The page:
Time to supercharge Driver CPC

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Time to supercharge Driver CPC

By James Tillyer (Transformotion)

Driver CPC has been with us for quite some time. When it was introduced back in 2008 the idea was to raise road safety standards and enhance the efficiency of thousands of truck and bus drivers across Europe, while also creating a more harmonised approach across the continent.

EU members have universally adopted the framework of Driver CPC, but often in slightly different ways (to reflect the fact that the legislation is a Directive).

Yet possibly THE major problem with periodic Driver CPC is that the majority of training continues to involve 7 hours of a PowerPoint presentation and very little else.

Admittedly it’s difficult to enforce a policy where training providers are required to deliver a blended learning experience using different tools and / or techniques and of course, there are many fine examples of driver training where PowerPoint is the main tool.  

But all too often drivers have to sit through slide after slide, which limits interaction, engagement and understanding and devalues the experience, leaving many drivers frustrated and critical.

These days companies are keen to invest in soft skills training for office-based staff, where cost is rarely considered when hiring a training provider, yet many managers still focus on the cheapest Driver CPC course when it comes to mandatory driver training.

Our truck and bus drivers spend more time behind the wheel than most of us. They have better skills, honed through hours of training and long periods in charge of complex, heavy machines. They have higher levels of concentration, better hazard perception and the ability to keep to an-often busy schedule (traffic permitting). So why give them a poor training experience? Isn’t it time for fleet operators to recalibrate their thinking when it comes to Driver CPC and for training providers to up their game?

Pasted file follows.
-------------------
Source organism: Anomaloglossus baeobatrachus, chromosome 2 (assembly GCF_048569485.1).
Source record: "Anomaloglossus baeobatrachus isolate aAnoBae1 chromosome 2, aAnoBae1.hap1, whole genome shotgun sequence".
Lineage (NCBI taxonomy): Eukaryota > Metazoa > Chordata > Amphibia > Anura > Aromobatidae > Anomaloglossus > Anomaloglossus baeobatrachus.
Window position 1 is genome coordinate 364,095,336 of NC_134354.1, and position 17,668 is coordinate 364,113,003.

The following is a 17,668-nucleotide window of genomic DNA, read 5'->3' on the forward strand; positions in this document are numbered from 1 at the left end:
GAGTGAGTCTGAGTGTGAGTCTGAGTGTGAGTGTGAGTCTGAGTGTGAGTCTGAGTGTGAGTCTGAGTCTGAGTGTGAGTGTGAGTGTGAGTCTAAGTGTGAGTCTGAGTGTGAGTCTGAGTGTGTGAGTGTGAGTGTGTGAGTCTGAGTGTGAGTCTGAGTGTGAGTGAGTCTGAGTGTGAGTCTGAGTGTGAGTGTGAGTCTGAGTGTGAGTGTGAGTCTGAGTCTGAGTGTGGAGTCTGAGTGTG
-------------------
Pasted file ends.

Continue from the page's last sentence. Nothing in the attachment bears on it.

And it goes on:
Gamification in driver training offers a great opportunity to review the framework of Driver CPC and to ‘futureproof’ the approach to mandatory driver education. By introducing gamified elements in a blended way, drivers can engage with something at various intervals, rather than just listen to information over a 7 hour period.

Gamification can be incorporated with online learning, wrapped up in classroom-based tutor-led learning and delivered as part of self-paced eLearning. It offers numerous possibilities to reinforce the learning objectives in an interesting way, opens up the market and challenges developers to create something not just better than the norm, but better than the rest.

It’s essential that the authorities understand the need to develop Driver CPC. Very little has changed over the last 15 years, and the road transport industry has moved the game on in leaps and bounds. It’s important that the process of evaluating the training centre, the training course, the instructor and the venue keeps pace with modern times, and that the authorities understand the possibility to address a driver shortage by allowing on the major risks of driving on rural lanes and country roads.

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